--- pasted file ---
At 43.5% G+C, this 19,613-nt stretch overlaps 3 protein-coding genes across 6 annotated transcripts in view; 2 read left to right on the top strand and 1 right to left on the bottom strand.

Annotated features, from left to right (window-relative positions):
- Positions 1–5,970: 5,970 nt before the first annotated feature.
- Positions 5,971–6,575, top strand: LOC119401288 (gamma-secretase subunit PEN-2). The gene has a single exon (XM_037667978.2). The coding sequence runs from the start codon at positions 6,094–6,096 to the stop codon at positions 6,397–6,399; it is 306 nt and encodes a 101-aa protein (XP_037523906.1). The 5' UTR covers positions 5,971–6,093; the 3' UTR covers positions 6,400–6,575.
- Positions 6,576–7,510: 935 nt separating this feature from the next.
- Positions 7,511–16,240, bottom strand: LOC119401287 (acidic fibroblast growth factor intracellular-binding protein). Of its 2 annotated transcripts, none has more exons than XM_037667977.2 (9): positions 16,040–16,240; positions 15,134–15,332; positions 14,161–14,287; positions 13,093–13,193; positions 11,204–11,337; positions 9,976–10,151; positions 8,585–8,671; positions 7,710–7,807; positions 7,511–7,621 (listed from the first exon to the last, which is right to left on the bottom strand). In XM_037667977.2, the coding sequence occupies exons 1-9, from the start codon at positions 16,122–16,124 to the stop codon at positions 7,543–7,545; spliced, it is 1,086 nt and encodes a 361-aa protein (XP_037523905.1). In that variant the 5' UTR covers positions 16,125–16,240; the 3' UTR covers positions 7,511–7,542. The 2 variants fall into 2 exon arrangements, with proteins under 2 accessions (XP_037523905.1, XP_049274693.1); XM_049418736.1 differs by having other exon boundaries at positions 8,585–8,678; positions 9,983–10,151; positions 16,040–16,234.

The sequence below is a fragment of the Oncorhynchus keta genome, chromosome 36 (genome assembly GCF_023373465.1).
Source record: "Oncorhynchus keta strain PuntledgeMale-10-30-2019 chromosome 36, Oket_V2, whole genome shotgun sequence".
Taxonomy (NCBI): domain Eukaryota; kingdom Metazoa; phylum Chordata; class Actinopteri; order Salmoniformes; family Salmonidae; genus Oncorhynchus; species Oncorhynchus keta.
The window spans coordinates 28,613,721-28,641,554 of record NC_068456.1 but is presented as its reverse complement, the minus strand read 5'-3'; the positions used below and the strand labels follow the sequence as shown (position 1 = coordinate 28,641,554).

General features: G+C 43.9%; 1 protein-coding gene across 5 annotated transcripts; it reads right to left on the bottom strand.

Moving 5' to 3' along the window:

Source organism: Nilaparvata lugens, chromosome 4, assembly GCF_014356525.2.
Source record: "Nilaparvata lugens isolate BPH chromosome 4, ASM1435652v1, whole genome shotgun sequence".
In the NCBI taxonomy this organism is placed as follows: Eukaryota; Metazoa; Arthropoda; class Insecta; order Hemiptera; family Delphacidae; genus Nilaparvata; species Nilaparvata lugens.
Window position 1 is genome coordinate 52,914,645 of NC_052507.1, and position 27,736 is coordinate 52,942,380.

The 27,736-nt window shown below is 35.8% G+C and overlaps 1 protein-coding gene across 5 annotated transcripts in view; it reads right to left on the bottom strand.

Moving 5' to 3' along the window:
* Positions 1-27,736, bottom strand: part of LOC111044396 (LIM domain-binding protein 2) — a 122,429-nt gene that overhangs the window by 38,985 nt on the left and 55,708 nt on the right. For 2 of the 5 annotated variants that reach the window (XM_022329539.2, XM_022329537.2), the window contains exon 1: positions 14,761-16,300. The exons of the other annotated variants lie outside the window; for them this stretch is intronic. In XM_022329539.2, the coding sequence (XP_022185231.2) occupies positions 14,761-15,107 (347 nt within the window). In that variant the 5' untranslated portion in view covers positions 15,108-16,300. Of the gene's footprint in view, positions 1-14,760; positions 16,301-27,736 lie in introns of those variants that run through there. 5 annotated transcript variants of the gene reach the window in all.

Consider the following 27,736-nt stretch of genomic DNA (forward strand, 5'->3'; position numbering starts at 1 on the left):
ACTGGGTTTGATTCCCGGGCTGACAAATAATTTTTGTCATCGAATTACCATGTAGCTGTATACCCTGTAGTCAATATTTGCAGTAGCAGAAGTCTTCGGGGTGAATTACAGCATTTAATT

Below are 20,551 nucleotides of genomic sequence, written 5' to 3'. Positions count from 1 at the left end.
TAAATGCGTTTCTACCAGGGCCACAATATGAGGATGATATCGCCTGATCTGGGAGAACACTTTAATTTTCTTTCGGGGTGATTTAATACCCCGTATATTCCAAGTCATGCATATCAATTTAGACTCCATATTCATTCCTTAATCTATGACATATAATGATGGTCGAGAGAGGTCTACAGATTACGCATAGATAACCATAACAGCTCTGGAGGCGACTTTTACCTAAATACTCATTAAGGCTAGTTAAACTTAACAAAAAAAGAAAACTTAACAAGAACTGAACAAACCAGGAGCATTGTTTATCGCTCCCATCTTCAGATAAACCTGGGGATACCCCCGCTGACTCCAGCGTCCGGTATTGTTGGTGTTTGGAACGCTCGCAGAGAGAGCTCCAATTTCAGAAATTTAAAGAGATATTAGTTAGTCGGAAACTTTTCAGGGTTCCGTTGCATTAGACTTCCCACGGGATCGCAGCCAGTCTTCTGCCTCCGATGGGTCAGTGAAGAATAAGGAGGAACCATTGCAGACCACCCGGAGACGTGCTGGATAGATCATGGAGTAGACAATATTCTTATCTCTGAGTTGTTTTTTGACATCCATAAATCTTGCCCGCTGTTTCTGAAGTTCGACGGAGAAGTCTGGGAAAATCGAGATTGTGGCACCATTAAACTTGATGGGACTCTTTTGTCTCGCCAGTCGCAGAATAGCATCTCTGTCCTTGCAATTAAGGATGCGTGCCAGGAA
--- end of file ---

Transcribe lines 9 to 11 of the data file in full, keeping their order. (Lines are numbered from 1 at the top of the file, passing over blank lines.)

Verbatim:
Taxonomy (NCBI): domain Eukaryota; kingdom Metazoa; phylum Chordata; class Actinopteri; order Salmoniformes; family Salmonidae; genus Oncorhynchus; species Oncorhynchus keta.
The window spans coordinates 28,613,721-28,641,554 of record NC_068456.1 but is presented as its reverse complement, the minus strand read 5'-3'; the positions used below and the strand labels follow the sequence as shown (position 1 = coordinate 28,641,554).

General features: G+C 43.9%; 1 protein-coding gene across 5 annotated transcripts; it reads right to left on the bottom strand.